Harrods Knightsbridge – wie der stationäre Handel Zukunft hat
von Aaron Fuchs und Michel Meliopoulos
Die Zürcher Bahnhofstrasse in der Vorweihnachtszeit
Die prachtvolle Weihnachtsbeleuchtung an der Zürcher Bahnhofstrasse sagt viel über die kommerzielle Bedeutung der Einkaufsmeile aus. An wenigen Orten auf der Welt ist der Flächenumsatz im stationären Handel grösser als hier. Doch die traditionellen Warenhäuser stehen unter Druck: Manor, die grösste Schweizer Warenhauskette, kündigte im September 2019 an, dass sie Ende Januar 2020 nach 35 Jahren Geschäftsbetrieb ihr Flaggschiff an der Bahnhofstrasse schliessen wird. Bereits im Sommer 2019 gab die grösste Schweizer Detailhändlerin, die Migros-Genossenschaft, bekannt, sich von Globus trennen zu wollen. Die offiziellen Gründe: Steigende Fixkosten, steigender Preisdruck und natürlich die wachsende Konkurrenz durch den Online-Handel. Folgt man dem Grundkanon der Presse, dann ist das stationäre Warenhaus ein Auslaufmodell aus dem letzten Jahrtausend.
Aber ist das wirklich so? Schliesslich gibt es auch stationäre Warenhäuser, die trotz widrigem Marktumfeld sehr erfolgreich sind. Ein gutes Beispiel dafür ist das berühmte Londoner Kaufhaus Harrods. Im Vereinigten Königreich bewegen sich die stationären Händler – vor allem jene im Bekleidungssektor – im derzeit schwierigsten Marktumfeld Westeuropas. Allein in der ersten Hälfte des Jahres 2019 kam es zu einem Nettorückgang von 1’235 Läden an den 500 wichtigsten Hauptstrassen des Inselreichs. Besonders stark betroffen sind Warenhäuser und Bekleidungsgeschäfte. Wie es Harrods auch unter diesen anspruchsvollen Bedingungen gelingt, erfolgreich zu bleiben, darüber haben wir uns mit Gregory Blomley unterhalten. Als Brand Store Manager des italienischen Modehauses Loro Piana im Harrods kann er die Entwicklungen an der Schnittstelle Leistung-Kundschaft jeden Tag aus der Nähe mitverfolgen. Das Gespräch fand auf Englisch statt.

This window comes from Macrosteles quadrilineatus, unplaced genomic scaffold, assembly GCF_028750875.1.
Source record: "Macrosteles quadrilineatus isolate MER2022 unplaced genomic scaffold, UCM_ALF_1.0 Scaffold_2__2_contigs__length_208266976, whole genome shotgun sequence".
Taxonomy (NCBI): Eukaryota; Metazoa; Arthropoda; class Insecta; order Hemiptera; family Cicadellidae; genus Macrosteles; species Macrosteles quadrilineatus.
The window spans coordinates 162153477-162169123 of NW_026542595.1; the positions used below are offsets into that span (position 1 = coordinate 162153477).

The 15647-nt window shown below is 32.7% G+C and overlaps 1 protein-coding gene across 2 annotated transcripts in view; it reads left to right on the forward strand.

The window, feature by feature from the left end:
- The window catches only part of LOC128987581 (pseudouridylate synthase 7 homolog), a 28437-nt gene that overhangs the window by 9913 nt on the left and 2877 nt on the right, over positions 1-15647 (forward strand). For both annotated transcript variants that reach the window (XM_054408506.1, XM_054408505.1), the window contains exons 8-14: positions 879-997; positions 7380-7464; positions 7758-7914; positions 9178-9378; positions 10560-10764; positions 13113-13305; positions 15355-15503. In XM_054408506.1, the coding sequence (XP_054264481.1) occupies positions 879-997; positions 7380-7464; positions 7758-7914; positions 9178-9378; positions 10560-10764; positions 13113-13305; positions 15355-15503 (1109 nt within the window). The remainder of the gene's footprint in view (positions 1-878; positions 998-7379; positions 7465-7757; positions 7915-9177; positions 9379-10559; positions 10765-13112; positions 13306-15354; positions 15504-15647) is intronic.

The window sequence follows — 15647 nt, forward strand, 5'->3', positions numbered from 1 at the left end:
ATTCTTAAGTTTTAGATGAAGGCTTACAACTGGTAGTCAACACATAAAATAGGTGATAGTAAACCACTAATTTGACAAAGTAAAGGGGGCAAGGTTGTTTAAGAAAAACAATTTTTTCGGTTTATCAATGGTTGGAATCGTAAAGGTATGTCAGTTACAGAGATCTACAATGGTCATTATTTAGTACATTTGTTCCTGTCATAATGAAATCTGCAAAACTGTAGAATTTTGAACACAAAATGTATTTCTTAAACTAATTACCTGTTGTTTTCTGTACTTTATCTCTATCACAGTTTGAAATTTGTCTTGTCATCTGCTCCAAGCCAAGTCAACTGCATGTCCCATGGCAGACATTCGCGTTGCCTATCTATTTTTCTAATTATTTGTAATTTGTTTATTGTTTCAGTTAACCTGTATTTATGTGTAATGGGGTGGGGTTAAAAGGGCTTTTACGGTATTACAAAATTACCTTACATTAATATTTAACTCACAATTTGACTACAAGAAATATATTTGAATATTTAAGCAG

Brand Store von Loro Piana
Greg, why do people shop at Harrods?
Harrods prides itself on the excellence of service provided to all of its clients along with a vast selection of products. The store’s motto is ‚Omnia Omnibus Ubique‘ or ‚All Things for All People Everywhere‘. We are also the 3rd most visited tourist attraction in London so balance the meeting of our high net worth clients’ needs along with those of our visitors who view the store as a tourist attraction to be experienced. In order for Harrods to set itself apart from its competition from other department stores and the brands‘ own boutiques, it is constantly looking for new ways to engage and amaze its clients whilst also offering them exclusive products and personalisation. Harrods also offers an incredibly generous rewards scheme to all of its clients, regardless of their spend in store.
One of the big challenges of today’s department stores is e-commerce. You have worked in different departments within Harrods. How is Harrods responding to the increasing pressure from the online channel?